Stress urinary incontinence (SUI) occurs due to anatomic and/or neurologic factors involving connective tissues, muscles and nerves. Although SUI is more common in post-menopausal and multiparous women, studies have also shown a high prevalence of SUI in young, physically fit female athletes. With a goal toward dynamic subject-specific mechanical characterization of the interaction between anatomical structures during physical activities that elicit SUI in females during physical or daily activities, a computer aided design (CAD)-based computer model of the female pelvis has been developed to test the feasibility of the computer modeling approach in understanding the measurable differences between stress-continent and stress-incontinent women. In the present study, a fluid-structure interaction analysis was conducted by using the finite element (FE) analysis technique based on the CAD-based computer model of the female pelvis to investigate the urine leakage in females during jumping. To the best of our knowledge, this is the first application of a fluid-structure interaction FE analysis approach in understanding the mechanisms of SUI in females. Through a series of computer simulations, the effects of varying impact forces determined by jumping height and bladder volume were investigated. The dynamic computer simulation results revealed that jumping heights have a significant influence on the volume of urine leakage caused by the landing impact of jumping. Bladder volume did not have a significant influence on leakage when the jumping heights were smaller than 1 ft, which indicates that normal walking (corresponds to a jumping height smaller than 0.1 ft) is not the primary cause of urine leakage for healthy females. The computer simulation results also showed that the deformation difference between the anterior and posterior portion of the female pelvis causes opening of the urethra and resultant urine leakage. The present study demonstrates the feasibility of using a computer modeling approach to study female SUI during physical and daily activities.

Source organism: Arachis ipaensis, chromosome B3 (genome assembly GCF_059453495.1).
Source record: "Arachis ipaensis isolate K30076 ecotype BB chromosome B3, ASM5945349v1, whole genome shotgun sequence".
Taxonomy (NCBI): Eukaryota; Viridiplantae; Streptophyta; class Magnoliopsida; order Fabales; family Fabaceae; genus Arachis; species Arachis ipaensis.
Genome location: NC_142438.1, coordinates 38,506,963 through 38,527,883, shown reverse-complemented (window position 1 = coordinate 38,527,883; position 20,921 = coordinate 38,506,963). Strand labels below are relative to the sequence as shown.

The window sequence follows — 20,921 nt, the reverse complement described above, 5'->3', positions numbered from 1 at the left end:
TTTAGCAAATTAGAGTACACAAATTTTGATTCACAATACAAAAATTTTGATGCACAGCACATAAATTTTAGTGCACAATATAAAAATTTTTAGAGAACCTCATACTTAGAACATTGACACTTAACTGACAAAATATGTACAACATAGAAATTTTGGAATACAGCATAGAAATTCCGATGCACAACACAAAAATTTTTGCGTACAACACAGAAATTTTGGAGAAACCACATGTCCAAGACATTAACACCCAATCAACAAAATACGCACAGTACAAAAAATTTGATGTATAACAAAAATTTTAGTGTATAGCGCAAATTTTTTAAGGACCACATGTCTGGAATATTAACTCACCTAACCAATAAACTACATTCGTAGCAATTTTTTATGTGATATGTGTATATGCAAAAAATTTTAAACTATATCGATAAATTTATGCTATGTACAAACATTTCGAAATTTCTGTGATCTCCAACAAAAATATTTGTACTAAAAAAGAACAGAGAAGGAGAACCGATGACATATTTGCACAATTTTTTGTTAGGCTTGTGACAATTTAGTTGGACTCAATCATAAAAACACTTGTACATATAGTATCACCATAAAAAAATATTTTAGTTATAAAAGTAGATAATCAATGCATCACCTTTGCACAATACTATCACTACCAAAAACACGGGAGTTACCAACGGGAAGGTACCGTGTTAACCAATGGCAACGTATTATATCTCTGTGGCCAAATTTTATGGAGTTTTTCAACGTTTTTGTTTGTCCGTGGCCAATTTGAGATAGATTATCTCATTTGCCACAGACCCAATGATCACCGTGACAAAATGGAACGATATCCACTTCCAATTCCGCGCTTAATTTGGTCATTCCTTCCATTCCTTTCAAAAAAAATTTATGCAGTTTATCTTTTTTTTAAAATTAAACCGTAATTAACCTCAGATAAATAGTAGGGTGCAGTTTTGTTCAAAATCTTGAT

Bibliographical noteFunding Information:
This work was supported by the National Science Foundation Grant #0646818, MIMTeC (an NSF I/UCRC), the Minnesota Medical Foundation, the University of Minnesota Supercomputing Institute, and the Medical Devices Center of the Institute for Engineering in Medicine at the University of Minnesota.
- Female athletes
- Finite element analysis
- Fluid-structure interaction analysis
- Physical activity
- Stress urinary incontinence
- Urologic pelvic floor disorder